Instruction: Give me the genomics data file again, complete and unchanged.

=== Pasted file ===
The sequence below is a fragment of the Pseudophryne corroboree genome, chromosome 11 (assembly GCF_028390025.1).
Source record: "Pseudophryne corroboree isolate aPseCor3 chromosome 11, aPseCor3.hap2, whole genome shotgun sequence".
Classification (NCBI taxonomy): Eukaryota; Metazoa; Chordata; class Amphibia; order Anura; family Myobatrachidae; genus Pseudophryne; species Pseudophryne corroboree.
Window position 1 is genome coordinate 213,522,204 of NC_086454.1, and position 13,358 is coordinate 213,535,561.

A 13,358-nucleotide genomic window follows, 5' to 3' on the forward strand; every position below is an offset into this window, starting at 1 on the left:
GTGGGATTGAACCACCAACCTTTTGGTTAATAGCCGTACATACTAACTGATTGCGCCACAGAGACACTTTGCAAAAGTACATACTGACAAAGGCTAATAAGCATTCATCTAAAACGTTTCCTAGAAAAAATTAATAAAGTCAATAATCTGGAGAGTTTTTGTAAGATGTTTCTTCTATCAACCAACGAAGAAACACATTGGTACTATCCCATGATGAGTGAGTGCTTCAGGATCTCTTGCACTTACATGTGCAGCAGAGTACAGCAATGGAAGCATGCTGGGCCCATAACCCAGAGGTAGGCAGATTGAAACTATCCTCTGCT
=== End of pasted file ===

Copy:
The sequence below is a fragment of the Pseudophryne corroboree genome, chromosome 11 (assembly GCF_028390025.1).
Source record: "Pseudophryne corroboree isolate aPseCor3 chromosome 11, aPseCor3.hap2, whole genome shotgun sequence".
Classification (NCBI taxonomy): Eukaryota; Metazoa; Chordata; class Amphibia; order Anura; family Myobatrachidae; genus Pseudophryne; species Pseudophryne corroboree.
Window position 1 is genome coordinate 213,522,204 of NC_086454.1, and position 13,358 is coordinate 213,535,561.

A 13,358-nucleotide genomic window follows, 5' to 3' on the forward strand; every position below is an offset into this window, starting at 1 on the left:
GTGGGATTGAACCACCAACCTTTTGGTTAATAGCCGTACATACTAACTGATTGCGCCACAGAGACACTTTGCAAAAGTACATACTGACAAAGGCTAATAAGCATTCATCTAAAACGTTTCCTAGAAAAAATTAATAAAGTCAATAATCTGGAGAGTTTTTGTAAGATGTTTCTTCTATCAACCAACGAAGAAACACATTGGTACTATCCCATGATGAGTGAGTGCTTCAGGATCTCTTGCACTTACATGTGCAGCAGAGTACAGCAATGGAAGCATGCTGGGCCCATAACCCAGAGGTAGGCAGATTGAAACTATCCTCTGCT